BY SYDNEY KAWADZA/JULIA NDLELA
HOLDERS of the Zimbabwean Exemption Permit (ZEP) in South Africa will now have their permits extended after the South African government yesterday dumped its earlier plans to desist from renewing the permits that expire on December 31.
South Africa’s Department of Home Affairs yesterday gave no reasons for the withdrawal of an earlier cabinet resolution made on November 25, announcing that the permits would not be renewed. Over 200 000 Zimbabweans in that country on the strength of those permits were ordered to apply for other visa regimes, and faced deportation back into the country if their visa applications were rejected.
Zimbabwean nationals who held the ZEP permits were offered a 12-month reprieve for the holders to regularise their status.
Yesterday, ZEP holders scored a major victory after the South African Home Affairs minister Aaron Motsoaledi issued a statement advising that the directive had been withdrawn.
The South African government was forced to withdraw the directive after lawyers representing the Zimbabwe Exemption Permit Holders Association and others filed an urgent court application last week challenging the decision.
The case had been set for hearing today.
Speaking from Pretoria yesterday, advocate Simba Chitando, representing the ZEP holders, said Motsoaledi failed to file opposing papers, but issued the statement advising the withdrawal of the directive.
Motsoaledi, Home Affairs department director-general Livhuwani Tommy Makhode, South African President Cyril Ramaphosa and Mondli Gungubele, ministers in the President’s Office were cited as respondents in the court application.
“I am happy to announce that the urgent application, set down for December 14, 2021, to challenge Immigration Directive 10 of 2021 has been successful. This afternoon, December 13, 2021, Minister of Home Affairs withdrew Immigration 10 of 2021, in its entirety. The directive was draconian, it was unreasonable, punitive and unfair.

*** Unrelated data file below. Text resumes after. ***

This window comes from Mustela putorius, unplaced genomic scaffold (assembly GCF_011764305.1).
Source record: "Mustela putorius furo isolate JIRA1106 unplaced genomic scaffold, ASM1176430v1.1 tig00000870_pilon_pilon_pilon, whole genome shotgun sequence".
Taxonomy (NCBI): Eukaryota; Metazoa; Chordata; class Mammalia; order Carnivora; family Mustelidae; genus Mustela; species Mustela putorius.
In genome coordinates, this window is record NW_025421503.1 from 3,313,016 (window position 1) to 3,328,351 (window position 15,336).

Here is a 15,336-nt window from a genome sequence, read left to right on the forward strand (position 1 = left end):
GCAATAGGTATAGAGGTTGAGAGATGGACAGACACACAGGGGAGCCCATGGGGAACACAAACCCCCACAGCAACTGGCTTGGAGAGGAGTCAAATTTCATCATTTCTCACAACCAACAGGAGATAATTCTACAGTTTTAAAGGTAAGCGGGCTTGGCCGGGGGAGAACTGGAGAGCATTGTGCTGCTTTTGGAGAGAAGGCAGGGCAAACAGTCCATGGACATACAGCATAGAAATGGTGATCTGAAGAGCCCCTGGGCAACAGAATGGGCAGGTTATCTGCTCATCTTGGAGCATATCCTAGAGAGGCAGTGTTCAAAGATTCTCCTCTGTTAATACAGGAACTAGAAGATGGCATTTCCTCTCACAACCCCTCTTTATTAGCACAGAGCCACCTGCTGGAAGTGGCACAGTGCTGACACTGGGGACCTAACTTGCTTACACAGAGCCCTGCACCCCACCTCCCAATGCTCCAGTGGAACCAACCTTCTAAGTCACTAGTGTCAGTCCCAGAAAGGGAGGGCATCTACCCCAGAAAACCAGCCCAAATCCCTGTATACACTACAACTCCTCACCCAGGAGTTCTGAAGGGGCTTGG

“It forced ZEP holders to do the impossible and has rightly been withdrawn. This is a great victory for ZEP holders, their families and members of the South African community who call them family.”
The South African government also announced the withdrawal of its earlier directive on ZEP on its official Home Affairs department website.
Chitando also expressed hope that the South African government would provide ZEP holders with permanent residence permits.
The court application had sought that Motsoaledi and Makhode review and set aside, as well as declare as unlawful, unconstitutional and invalid, an immigration directive issued on November 29 this year.
It also sought that all companies, employers, learning institutions , banks and financial services providers must stop terminating relationships, services and contractual agreements with ZEP holders at the expiry of the their permits.
The lawyers wanted the court to make absolute its ruling against the directive, unless Motsoaledi and Makhode should show cause before January 4, 2022, why the order should not be made final.
Chitando also prayed to the court saying that the directive should be stayed until the case was determined, while the respondents and any other interested parties must pay the cost of the application.
ZEP holders, Darlington Chiuta and Emma Dimairho, also deposed affidavits in support of the urgent court application, citing among other issues difficulties with the directive, prima facie rights, reasonable apprehension of irreparable harm, and absence of alternative remedies among others.
The holders have also sued the South African government demanding that it gives the 180 000 special permit holders, some of whom have stayed in the neighbouring country for more than 10 years, permanent residence.
The case is still pending in the Pretoria High Court.
The Department of Home Affairs, subsequently issued Immigration Directive No 10 of 2021 on November 29 cementing the cabinet resolution with institutions including companies, banks and learning institutions ordered to let the Zimbabweans continue with their activities.
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